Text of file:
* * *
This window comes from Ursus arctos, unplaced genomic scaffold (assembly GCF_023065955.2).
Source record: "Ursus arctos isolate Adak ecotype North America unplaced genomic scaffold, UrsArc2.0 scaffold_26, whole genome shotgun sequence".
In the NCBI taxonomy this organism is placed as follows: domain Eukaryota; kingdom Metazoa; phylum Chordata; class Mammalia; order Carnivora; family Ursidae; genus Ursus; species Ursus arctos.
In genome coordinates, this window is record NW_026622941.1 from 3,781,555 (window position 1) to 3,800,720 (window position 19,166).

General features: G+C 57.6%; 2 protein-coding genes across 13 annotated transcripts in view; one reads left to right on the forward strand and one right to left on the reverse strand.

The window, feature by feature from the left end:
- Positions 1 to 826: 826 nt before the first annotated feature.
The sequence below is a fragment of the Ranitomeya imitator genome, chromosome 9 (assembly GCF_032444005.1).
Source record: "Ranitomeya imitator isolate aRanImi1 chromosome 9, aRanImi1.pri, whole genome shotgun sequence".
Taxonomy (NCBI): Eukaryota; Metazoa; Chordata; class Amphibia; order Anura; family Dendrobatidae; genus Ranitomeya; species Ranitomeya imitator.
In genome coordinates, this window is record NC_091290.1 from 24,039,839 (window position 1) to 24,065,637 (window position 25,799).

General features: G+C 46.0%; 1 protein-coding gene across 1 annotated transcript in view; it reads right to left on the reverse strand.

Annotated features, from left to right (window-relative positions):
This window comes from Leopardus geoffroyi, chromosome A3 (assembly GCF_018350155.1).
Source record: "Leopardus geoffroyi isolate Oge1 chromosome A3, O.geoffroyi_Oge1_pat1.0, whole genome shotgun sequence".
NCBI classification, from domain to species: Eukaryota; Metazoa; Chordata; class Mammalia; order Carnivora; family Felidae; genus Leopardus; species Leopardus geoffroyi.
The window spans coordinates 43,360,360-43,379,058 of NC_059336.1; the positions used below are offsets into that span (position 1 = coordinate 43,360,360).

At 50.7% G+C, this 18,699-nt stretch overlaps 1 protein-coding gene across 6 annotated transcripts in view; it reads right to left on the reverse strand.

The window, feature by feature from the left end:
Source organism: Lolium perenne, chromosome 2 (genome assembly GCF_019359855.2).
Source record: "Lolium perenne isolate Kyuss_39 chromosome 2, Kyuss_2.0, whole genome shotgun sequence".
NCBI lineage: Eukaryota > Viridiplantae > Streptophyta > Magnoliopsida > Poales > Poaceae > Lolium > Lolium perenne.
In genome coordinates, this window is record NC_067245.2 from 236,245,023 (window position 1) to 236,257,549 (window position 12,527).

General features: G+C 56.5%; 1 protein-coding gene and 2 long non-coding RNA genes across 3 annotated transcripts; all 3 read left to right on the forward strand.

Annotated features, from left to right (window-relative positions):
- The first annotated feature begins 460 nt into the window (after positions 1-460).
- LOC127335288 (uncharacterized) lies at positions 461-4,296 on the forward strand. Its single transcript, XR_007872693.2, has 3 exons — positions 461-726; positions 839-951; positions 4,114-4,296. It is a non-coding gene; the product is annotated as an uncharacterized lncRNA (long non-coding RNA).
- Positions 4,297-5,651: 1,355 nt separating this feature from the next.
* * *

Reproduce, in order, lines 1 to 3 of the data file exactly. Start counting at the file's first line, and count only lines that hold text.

This window comes from Ursus arctos, unplaced genomic scaffold (assembly GCF_023065955.2).
Source record: "Ursus arctos isolate Adak ecotype North America unplaced genomic scaffold, UrsArc2.0 scaffold_26, whole genome shotgun sequence".
In the NCBI taxonomy this organism is placed as follows: domain Eukaryota; kingdom Metazoa; phylum Chordata; class Mammalia; order Carnivora; family Ursidae; genus Ursus; species Ursus arctos.